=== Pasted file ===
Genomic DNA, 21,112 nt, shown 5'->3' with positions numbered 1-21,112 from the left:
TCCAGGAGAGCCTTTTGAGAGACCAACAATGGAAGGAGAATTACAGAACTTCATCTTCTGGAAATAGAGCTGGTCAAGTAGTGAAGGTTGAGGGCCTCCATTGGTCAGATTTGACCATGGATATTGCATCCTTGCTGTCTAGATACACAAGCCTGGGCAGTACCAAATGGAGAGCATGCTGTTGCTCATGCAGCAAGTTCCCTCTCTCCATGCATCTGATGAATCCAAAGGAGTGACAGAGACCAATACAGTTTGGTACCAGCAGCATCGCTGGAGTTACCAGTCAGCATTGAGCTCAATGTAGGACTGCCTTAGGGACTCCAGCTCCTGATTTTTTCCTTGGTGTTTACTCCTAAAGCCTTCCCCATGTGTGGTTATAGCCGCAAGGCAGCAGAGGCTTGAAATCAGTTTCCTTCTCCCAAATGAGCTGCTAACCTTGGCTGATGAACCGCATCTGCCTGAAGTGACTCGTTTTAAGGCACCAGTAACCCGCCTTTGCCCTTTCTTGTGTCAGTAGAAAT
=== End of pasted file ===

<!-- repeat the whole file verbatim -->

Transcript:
Genomic DNA, 21,112 nt, shown 5'->3' with positions numbered 1-21,112 from the left:
TCCAGGAGAGCCTTTTGAGAGACCAACAATGGAAGGAGAATTACAGAACTTCATCTTCTGGAAATAGAGCTGGTCAAGTAGTGAAGGTTGAGGGCCTCCATTGGTCAGATTTGACCATGGATATTGCATCCTTGCTGTCTAGATACACAAGCCTGGGCAGTACCAAATGGAGAGCATGCTGTTGCTCATGCAGCAAGTTCCCTCTCTCCATGCATCTGATGAATCCAAAGGAGTGACAGAGACCAATACAGTTTGGTACCAGCAGCATCGCTGGAGTTACCAGTCAGCATTGAGCTCAATGTAGGACTGCCTTAGGGACTCCAGCTCCTGATTTTTTCCTTGGTGTTTACTCCTAAAGCCTTCCCCATGTGTGGTTATAGCCGCAAGGCAGCAGAGGCTTGAAATCAGTTTCCTTCTCCCAAATGAGCTGCTAACCTTGGCTGATGAACCGCATCTGCCTGAAGTGACTCGTTTTAAGGCACCAGTAACCCGCCTTTGCCCTTTCTTGTGTCAGTAGAAAT